Just ask Mary Pasch, hearing you have a suspicious area in your breast is concerning. The Sioux Falls woman has had four mammograms in a year.
"It was to the point where something had to be done to find out what it was," Pasch said.
Especially because Pasch could now actually feel a lump, but mammograms were inconclusive about whether or not it was cancer.
"That's a very small minority of all the breast cancers, but it's an important thing that women understand that feeling something is still important," Avera Medical Group Dr. Josie Alpers said.
Now there is a new way for doctors to determine whether suspicious areas, like Pasch's, are cancerous. Avera has a new type of technology, called Contrast Enhanced Spectral Mammography, or CESM.
"CESM found 80 out of 80 cancers. The MRI found 77 out of 80 cancers," Alpers said.
CESM is not only proving to find more cancers, but it's also been very accurate at showing if suspicious areas are not cancer. That way they don't have to have a biopsy.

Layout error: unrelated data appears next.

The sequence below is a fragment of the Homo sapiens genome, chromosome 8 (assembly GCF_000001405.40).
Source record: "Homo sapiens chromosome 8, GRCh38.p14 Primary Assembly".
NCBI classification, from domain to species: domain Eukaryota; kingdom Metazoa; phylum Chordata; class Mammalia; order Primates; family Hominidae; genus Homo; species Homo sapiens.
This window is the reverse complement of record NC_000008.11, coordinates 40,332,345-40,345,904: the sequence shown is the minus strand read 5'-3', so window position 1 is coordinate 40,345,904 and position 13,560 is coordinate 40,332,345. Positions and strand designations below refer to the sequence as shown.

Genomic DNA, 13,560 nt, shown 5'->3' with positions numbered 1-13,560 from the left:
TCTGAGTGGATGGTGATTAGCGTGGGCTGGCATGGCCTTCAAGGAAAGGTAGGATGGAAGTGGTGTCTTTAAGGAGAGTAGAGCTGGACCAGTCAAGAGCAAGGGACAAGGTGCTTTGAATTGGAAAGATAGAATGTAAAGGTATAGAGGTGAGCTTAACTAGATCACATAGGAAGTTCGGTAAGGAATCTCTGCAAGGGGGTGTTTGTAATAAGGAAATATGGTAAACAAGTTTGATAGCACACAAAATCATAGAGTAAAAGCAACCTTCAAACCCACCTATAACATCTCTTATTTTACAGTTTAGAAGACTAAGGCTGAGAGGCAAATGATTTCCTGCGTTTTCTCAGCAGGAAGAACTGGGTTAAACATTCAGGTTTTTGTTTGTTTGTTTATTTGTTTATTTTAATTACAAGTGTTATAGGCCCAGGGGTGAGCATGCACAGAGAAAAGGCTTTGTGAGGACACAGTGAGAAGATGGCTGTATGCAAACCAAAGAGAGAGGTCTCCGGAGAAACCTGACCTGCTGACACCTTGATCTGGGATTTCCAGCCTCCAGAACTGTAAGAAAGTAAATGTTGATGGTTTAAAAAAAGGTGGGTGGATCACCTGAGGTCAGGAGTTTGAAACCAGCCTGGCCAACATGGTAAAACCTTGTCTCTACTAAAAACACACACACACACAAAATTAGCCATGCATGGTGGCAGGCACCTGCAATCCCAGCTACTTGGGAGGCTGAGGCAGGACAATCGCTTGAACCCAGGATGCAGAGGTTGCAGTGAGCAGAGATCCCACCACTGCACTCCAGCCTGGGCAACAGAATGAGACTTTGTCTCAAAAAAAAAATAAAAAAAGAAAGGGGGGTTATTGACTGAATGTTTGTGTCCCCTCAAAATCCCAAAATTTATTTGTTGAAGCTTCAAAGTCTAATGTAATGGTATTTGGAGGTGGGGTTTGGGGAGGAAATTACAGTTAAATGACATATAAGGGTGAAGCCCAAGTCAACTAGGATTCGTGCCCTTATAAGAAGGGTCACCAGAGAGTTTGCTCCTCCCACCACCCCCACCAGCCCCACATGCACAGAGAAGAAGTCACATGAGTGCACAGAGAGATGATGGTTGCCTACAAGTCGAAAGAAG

"Most women are going to have something in their breasts that is at some point a little suspicious. We want to find things to find out is it cancer or is it a benign tumor, a benign cyst--something that is not cancer. You don't need to worry about it," Alpers said.
The new technology is also very accurate at showing the size of a tumor.
That's helpful in determining surgery and treatment options. Still, Doctor Alpers emphasizes that this new technology does not replace your regular mammogram.
"A standard mammogram without the IV is the standard across the U.S., but if there are any questions or concerns, this is another imaging tool that looks extremely promising," Alpers said.
A tool that Pasch is very thankful for. Her screen showed that she's cancer-free.
"It was awesome. It was a relief. It was a massive relief," Pasch said.